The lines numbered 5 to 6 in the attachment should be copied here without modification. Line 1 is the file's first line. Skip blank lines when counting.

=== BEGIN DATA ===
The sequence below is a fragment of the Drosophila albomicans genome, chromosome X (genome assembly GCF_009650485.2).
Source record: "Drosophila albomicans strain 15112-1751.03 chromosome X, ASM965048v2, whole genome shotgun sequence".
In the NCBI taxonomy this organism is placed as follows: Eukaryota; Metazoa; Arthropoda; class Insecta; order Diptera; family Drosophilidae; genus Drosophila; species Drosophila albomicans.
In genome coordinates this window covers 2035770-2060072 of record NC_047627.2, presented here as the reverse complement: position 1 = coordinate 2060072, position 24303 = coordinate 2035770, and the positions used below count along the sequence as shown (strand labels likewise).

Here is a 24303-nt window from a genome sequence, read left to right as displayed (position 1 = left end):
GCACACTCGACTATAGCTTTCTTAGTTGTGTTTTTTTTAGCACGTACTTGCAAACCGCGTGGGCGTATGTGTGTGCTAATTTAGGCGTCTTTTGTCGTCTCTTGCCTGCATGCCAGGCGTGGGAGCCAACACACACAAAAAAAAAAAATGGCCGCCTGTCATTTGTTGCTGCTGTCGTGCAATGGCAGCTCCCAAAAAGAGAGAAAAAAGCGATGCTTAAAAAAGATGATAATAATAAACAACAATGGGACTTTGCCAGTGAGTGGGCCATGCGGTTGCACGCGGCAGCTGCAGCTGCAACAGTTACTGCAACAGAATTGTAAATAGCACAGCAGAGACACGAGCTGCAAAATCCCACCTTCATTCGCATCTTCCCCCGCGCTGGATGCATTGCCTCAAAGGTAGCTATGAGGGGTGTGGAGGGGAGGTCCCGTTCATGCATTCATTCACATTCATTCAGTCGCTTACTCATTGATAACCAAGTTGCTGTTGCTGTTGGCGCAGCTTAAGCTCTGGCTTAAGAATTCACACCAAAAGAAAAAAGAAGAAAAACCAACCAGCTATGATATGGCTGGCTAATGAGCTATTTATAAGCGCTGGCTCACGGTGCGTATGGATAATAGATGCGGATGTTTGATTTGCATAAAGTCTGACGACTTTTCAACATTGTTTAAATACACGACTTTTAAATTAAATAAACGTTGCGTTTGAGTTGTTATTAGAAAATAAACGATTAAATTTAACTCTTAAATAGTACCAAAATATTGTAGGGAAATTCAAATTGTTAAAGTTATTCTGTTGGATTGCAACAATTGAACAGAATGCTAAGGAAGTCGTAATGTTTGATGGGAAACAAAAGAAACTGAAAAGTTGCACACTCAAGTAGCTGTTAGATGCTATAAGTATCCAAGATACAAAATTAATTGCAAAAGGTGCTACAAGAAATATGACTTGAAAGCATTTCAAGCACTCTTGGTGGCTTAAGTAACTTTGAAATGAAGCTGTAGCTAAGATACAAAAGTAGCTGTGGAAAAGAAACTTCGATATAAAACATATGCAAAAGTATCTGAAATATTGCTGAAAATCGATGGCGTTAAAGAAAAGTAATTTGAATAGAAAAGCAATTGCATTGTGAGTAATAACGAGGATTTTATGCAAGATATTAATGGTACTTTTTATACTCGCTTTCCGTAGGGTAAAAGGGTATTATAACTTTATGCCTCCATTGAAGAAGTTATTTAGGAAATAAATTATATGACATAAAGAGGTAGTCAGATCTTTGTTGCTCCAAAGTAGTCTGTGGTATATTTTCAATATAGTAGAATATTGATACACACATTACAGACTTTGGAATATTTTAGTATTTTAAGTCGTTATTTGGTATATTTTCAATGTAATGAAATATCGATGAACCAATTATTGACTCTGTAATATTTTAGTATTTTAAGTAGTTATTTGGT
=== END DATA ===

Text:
Here is a 24303-nt window from a genome sequence, read left to right as displayed (position 1 = left end):
GCACACTCGACTATAGCTTTCTTAGTTGTGTTTTTTTTAGCACGTACTTGCAAACCGCGTGGGCGTATGTGTGTGCTAATTTAGGCGTCTTTTGTCGTCTCTTGCCTGCATGCCAGGCGTGGGAGCCAACACACACAAAAAAAAAAAATGGCCGCCTGTCATTTGTTGCTGCTGTCGTGCAATGGCAGCTCCCAAAAAGAGAGAAAAAAGCGATGCTTAAAAAAGATGATAATAATAAACAACAATGGGACTTTGCCAGTGAGTGGGCCATGCGGTTGCACGCGGCAGCTGCAGCTGCAACAGTTACTGCAACAGAATTGTAAATAGCACAGCAGAGACACGAGCTGCAAAATCCCACCTTCATTCGCATCTTCCCCCGCGCTGGATGCATTGCCTCAAAGGTAGCTATGAGGGGTGTGGAGGGGAGGTCCCGTTCATGCATTCATTCACATTCATTCAGTCGCTTACTCATTGATAACCAAGTTGCTGTTGCTGTTGGCGCAGCTTAAGCTCTGGCTTAAGAATTCACACCAAAAGAAAAAAGAAGAAAAACCAACCAGCTATGATATGGCTGGCTAATGAGCTATTTATAAGCGCTGGCTCACGGTGCGTATGGATAATAGATGCGGATGTTTGATTTGCATAAAGTCTGACGACTTTTCAACATTGTTTAAATACACGACTTTTAAATTAAATAAACGTTGCGTTTGAGTTGTTATTAGAAAATAAACGATTAAATTTAACTCTTAAATAGTACCAAAATATTGTAGGGAAATTCAAATTGTTAAAGTTATTCTGTTGGATTGCAACAATTGAACAGAATGCTAAGGAAGTCGTAATGTTTGATGGGAAACAAAAGAAACTGAAAAGTTGCACACTCAAGTAGCTGTTAGATGCTATAAGTATCCAAGATACAAAATTAATTGCAAAAGGTGCTACAAGAAATATGACTTGAAAGCATTTCAAGCACTCTTGGTGGCTTAAGTAACTTTGAAATGAAGCTGTAGCTAAGATACAAAAGTAGCTGTGGAAAAGAAACTTCGATATAAAACATATGCAAAAGTATCTGAAATATTGCTGAAAATCGATGGCGTTAAAGAAAAGTAATTTGAATAGAAAAGCAATTGCATTGTGAGTAATAACGAGGATTTTATGCAAGATATTAATGGTACTTTTTATACTCGCTTTCCGTAGGGTAAAAGGGTATTATAACTTTATGCCTCCATTGAAGAAGTTATTTAGGAAATAAATTATATGACATAAAGAGGTAGTCAGATCTTTGTTGCTCCAAAGTAGTCTGTGGTATATTTTCAATATAGTAGAATATTGATACACACATTACAGACTTTGGAATATTTTAGTATTTTAAGTCGTTATTTGGTATATTTTCAATGTAATGAAATATCGATGAACCAATTATTGACTCTGTAATATTTTAGTATTTTAAGTAGTTATTTGGT